- Wanting to keep the substance/activity/behavior a secret so no one can interfere
- Withdrawing from typical social activities and interests
- Excessive lying in order to hide the substance/activity/behavior and/or in order to be able to engage in it
- Recognizing that the substance/activity/behavior is negatively impacting your life but being unable to stop
- Being unable to fully function at work, school, and/or home
Other conditions that include compulsive behavior are known as body-focused repetitive behaviors (BFRBs). BFRBs include skin picking, nail biting, hair pulling, and any other repeated act one does to their own body (note, however, that self-harm is not a BFRB). The urge to perform the BFRB is intense and typically feels out of control. People engage in BFRBs for a variety of reasons, including an attempt to regulate stress or emotions, derive pleasure, or relieve some physical sensation. Like eating disorders, there is also a relationship between BFRBs and OCD, but they are still two separate diagnoses with different motivating factors behind the compulsive actions. Signs and symptoms of BFRBs include:
- Red, swollen, bleeding, or broken skin (common areas of focus include the area around the fingernail, the scalp, or the inside of one’s cheek)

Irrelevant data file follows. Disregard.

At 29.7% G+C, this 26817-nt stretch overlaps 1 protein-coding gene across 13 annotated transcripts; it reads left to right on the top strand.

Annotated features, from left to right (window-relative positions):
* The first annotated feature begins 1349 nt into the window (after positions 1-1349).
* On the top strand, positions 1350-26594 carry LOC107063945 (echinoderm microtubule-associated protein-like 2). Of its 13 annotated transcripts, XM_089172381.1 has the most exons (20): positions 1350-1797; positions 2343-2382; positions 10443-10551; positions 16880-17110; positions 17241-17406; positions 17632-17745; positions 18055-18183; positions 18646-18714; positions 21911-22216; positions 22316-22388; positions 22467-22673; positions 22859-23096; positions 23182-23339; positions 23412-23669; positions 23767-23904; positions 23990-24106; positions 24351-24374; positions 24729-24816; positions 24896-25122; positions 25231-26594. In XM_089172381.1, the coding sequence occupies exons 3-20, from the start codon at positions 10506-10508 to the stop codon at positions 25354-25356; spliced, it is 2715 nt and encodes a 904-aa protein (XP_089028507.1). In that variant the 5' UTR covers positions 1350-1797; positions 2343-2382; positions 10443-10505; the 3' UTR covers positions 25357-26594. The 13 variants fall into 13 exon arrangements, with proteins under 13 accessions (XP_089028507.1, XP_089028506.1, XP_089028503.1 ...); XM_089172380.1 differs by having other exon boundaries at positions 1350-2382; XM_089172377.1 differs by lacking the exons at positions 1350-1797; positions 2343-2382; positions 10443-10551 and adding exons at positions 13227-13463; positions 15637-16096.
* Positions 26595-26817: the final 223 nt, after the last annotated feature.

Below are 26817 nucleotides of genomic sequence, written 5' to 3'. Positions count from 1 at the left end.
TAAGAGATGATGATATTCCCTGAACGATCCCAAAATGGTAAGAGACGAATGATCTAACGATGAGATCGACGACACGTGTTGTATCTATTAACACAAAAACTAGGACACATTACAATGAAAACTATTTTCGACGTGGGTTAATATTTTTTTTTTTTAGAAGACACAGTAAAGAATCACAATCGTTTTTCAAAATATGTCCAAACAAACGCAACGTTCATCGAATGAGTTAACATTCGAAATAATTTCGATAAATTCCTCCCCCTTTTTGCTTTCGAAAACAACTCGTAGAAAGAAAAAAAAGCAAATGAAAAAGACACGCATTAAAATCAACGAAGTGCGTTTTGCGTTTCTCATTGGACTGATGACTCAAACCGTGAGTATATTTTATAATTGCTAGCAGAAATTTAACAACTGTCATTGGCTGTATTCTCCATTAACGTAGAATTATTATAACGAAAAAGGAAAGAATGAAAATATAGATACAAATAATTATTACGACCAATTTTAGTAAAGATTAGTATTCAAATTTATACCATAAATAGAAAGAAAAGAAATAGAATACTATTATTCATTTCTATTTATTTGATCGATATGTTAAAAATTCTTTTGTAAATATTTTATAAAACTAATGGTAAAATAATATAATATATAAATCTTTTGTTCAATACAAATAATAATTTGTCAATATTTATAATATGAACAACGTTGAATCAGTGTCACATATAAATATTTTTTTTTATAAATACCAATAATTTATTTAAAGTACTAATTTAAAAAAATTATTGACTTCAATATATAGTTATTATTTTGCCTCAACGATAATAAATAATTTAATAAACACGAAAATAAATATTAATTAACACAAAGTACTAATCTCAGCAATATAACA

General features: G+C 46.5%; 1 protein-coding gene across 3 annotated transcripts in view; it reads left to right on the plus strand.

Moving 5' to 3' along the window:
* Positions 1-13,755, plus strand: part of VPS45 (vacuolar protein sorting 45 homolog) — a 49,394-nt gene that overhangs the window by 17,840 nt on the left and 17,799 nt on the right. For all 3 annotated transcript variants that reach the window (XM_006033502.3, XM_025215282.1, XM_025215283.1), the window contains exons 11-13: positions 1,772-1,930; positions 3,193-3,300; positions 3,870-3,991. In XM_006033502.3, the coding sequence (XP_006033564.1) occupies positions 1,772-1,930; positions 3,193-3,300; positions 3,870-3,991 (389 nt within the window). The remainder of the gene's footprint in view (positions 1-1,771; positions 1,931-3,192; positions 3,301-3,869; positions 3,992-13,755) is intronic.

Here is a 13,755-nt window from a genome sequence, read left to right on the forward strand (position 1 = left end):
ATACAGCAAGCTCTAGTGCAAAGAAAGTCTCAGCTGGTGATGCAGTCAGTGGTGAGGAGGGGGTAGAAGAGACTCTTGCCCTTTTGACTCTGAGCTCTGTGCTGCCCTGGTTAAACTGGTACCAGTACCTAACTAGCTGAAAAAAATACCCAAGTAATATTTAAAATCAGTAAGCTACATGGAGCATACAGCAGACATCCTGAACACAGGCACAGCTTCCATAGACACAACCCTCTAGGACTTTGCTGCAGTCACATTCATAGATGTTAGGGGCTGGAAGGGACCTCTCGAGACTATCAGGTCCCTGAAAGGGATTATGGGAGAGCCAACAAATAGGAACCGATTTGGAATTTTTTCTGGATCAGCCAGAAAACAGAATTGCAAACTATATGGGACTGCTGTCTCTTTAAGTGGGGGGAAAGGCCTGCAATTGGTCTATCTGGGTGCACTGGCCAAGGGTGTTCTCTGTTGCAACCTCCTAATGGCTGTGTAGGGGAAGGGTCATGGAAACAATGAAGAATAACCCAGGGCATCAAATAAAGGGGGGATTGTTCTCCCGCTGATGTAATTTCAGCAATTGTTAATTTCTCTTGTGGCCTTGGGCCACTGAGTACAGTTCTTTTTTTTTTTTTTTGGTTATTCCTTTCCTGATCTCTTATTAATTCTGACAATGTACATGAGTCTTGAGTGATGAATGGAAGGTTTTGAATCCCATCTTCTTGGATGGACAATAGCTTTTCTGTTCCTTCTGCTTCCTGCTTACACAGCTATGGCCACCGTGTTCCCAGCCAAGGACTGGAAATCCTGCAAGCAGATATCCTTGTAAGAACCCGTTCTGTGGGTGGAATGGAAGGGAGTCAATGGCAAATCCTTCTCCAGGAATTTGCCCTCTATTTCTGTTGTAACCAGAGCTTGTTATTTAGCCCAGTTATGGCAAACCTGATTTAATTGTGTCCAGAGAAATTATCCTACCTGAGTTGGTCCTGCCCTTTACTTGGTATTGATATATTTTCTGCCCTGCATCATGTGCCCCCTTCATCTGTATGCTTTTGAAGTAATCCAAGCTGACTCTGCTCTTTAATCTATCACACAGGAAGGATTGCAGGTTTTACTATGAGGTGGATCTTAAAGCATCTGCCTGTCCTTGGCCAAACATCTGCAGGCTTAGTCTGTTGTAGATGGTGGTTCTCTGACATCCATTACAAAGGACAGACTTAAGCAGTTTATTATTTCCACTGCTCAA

- Thinning hair or bald spots from pulling hair repeatedly
- An intense, even automatic urge to perform the act
- You find yourself engaging in the behavior without remembering when you started
- You feel shame/embarrassment around the act, and may attempt to hide it from friends and family
Seeking treatment for compulsive behavior or compulsions
If your compulsions or otherwise compulsive behaviors are negatively impacting your life in any way—whether it’s your ability to take care of yourself properly, your ability to maintain relationships, your ability to feel present and joyous, or any of the other destructive possibilities—it’s a good time to seek help. Your treatment will depend on the motivation behind your compulsive behavior and if it’s a manifestation of one of the conditions listed above. A licensed mental health professional can help you determine where your compulsive behavior is stemming from, but there are evidence-based treatments for every condition we’ve discussed.